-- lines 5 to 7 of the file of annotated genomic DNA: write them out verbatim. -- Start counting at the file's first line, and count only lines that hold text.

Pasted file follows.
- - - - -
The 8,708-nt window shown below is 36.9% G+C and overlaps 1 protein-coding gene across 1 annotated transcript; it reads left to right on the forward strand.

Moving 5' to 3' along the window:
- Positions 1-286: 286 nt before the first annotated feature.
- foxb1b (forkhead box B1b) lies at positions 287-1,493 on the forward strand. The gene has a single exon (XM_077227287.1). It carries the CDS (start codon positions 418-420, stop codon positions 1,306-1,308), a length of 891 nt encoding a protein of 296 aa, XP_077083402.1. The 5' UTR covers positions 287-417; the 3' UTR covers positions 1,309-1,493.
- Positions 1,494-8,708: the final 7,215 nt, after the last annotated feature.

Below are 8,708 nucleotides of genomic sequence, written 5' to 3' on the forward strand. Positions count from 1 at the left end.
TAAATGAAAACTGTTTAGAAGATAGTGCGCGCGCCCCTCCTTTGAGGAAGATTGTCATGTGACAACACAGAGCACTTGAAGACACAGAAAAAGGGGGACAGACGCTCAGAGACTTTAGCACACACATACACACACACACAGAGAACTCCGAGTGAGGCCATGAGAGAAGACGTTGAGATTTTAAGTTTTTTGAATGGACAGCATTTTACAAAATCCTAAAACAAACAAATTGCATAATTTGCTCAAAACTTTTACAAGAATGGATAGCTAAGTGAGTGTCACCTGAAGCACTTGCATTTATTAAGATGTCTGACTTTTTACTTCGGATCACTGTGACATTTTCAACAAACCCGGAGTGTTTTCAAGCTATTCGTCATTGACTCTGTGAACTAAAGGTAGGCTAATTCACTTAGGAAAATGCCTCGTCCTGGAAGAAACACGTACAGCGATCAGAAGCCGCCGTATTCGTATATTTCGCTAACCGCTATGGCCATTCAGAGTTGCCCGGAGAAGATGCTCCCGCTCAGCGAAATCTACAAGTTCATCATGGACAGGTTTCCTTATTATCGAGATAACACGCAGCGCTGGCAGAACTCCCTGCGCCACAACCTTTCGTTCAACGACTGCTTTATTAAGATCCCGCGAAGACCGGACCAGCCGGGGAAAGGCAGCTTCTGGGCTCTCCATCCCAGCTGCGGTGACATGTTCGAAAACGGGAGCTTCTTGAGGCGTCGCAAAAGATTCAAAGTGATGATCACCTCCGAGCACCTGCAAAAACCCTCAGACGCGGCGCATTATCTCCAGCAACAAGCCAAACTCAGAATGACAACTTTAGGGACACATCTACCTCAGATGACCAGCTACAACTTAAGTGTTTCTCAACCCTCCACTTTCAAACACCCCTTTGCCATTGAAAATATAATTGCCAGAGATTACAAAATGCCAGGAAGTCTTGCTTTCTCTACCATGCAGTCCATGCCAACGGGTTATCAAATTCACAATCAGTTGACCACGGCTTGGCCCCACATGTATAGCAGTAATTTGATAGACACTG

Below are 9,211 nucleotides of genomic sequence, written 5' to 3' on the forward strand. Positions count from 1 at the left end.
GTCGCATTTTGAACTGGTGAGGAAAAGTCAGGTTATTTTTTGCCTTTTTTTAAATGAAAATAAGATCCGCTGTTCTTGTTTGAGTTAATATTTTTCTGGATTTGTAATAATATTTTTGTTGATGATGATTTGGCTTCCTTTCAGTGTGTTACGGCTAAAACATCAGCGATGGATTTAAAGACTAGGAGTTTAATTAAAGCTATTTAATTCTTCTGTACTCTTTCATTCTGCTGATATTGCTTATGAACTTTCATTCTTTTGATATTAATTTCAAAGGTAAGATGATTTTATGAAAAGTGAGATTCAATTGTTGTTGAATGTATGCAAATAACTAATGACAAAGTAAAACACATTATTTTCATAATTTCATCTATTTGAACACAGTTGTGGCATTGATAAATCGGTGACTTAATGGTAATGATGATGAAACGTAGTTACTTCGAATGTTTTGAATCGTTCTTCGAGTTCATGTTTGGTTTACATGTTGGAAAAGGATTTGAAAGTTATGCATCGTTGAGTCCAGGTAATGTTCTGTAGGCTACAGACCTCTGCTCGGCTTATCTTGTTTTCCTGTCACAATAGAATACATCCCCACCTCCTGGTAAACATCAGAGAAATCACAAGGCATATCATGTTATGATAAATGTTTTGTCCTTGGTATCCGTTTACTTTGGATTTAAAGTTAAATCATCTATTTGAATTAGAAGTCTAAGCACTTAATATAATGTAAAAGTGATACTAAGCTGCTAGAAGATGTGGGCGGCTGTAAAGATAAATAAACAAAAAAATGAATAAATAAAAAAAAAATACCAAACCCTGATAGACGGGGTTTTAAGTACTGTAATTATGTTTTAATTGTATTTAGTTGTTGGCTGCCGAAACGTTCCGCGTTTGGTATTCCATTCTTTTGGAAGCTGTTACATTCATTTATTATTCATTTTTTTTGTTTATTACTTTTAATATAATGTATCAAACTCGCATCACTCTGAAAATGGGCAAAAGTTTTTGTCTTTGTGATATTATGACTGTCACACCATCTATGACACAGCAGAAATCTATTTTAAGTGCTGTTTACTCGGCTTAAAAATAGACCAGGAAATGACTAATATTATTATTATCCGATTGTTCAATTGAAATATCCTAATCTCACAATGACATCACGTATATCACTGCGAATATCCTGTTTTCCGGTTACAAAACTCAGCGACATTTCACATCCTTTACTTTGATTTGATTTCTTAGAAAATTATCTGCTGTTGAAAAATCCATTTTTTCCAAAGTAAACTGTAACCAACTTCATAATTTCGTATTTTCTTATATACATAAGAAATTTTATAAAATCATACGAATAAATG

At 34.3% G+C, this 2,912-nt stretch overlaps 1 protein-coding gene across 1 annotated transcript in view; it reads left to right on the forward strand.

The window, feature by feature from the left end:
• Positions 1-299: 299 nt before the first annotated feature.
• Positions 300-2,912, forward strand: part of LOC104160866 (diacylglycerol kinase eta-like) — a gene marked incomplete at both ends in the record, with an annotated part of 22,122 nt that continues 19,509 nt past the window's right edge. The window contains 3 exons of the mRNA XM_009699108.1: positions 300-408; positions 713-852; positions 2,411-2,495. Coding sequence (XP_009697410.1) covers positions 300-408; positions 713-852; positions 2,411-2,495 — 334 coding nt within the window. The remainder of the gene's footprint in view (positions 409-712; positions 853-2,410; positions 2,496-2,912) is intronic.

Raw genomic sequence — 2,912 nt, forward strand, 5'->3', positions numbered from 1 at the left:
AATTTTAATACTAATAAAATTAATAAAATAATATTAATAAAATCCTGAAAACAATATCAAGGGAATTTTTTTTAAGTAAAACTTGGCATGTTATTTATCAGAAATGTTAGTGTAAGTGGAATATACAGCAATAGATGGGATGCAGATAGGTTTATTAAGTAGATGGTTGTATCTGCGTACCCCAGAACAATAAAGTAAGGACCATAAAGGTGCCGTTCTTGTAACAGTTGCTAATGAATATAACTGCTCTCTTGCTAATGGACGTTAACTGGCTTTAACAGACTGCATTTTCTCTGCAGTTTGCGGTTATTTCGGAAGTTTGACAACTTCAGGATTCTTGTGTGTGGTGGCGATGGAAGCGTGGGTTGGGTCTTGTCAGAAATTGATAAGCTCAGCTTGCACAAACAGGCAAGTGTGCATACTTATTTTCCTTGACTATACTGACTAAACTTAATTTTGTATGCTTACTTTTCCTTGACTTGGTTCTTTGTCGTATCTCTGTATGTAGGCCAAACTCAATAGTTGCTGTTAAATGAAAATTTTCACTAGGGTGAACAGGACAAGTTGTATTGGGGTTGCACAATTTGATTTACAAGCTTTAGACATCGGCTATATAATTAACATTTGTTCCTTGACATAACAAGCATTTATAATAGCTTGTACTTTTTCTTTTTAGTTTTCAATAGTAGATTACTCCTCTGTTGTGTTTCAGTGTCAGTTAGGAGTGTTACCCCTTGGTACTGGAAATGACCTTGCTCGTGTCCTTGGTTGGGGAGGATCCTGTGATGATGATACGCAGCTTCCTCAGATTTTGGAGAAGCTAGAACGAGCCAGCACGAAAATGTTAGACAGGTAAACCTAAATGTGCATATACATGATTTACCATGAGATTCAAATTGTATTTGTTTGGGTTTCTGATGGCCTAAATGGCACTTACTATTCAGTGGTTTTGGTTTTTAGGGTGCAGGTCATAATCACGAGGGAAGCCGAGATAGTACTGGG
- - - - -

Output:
- Positions 1,494-8,708: the final 7,215 nt, after the last annotated feature.

Below are 8,708 nucleotides of genomic sequence, written 5' to 3' on the forward strand. Positions count from 1 at the left end.
TAAATGAAAACTGTTTAGAAGATAGTGCGCGCGCCCCTCCTTTGAGGAAGATTGTCATGTGACAACACAGAGCACTTGAAGACACAGAAAAAGGGGGACAGACGCTCAGAGACTTTAGCACACACATACACACACACACAGAGAACTCCGAGTGAGGCCATGAGAGAAGACGTTGAGATTTTAAGTTTTTTGAATGGACAGCATTTTACAAAATCCTAAAACAAACAAATTGCATAATTTGCTCAAAACTTTTACAAGAATGGATAGCTAAGTGAGTGTCACCTGAAGCACTTGCATTTATTAAGATGTCTGACTTTTTACTTCGGATCACTGTGACATTTTCAACAAACCCGGAGTGTTTTCAAGCTATTCGTCATTGACTCTGTGAACTAAAGGTAGGCTAATTCACTTAGGAAAATGCCTCGTCCTGGAAGAAACACGTACAGCGATCAGAAGCCGCCGTATTCGTATATTTCGCTAACCGCTATGGCCATTCAGAGTTGCCCGGAGAAGATGCTCCCGCTCAGCGAAATCTACAAGTTCATCATGGACAGGTTTCCTTATTATCGAGATAACACGCAGCGCTGGCAGAACTCCCTGCGCCACAACCTTTCGTTCAACGACTGCTTTATTAAGATCCCGCGAAGACCGGACCAGCCGGGGAAAGGCAGCTTCTGGGCTCTCCATCCCAGCTGCGGTGACATGTTCGAAAACGGGAGCTTCTTGAGGCGTCGCAAAAGATTCAAAGTGATGATCACCTCCGAGCACCTGCAAAAACCCTCAGACGCGGCGCATTATCTCCAGCAACAAGCCAAACTCAGAATGACAACTTTAGGGACACATCTACCTCAGATGACCAGCTACAACTTAAGTGTTTCTCAACCCTCCACTTTCAAACACCCCTTTGCCATTGAAAATATAATTGCCAGAGATTACAAAATGCCAGGAAGTCTTGCTTTCTCTACCATGCAGTCCATGCCAACGGGTTATCAAATTCACAATCAGTTGACCACGGCTTGGCCCCACATGTATAGCAGTAATTTGATAGACACTG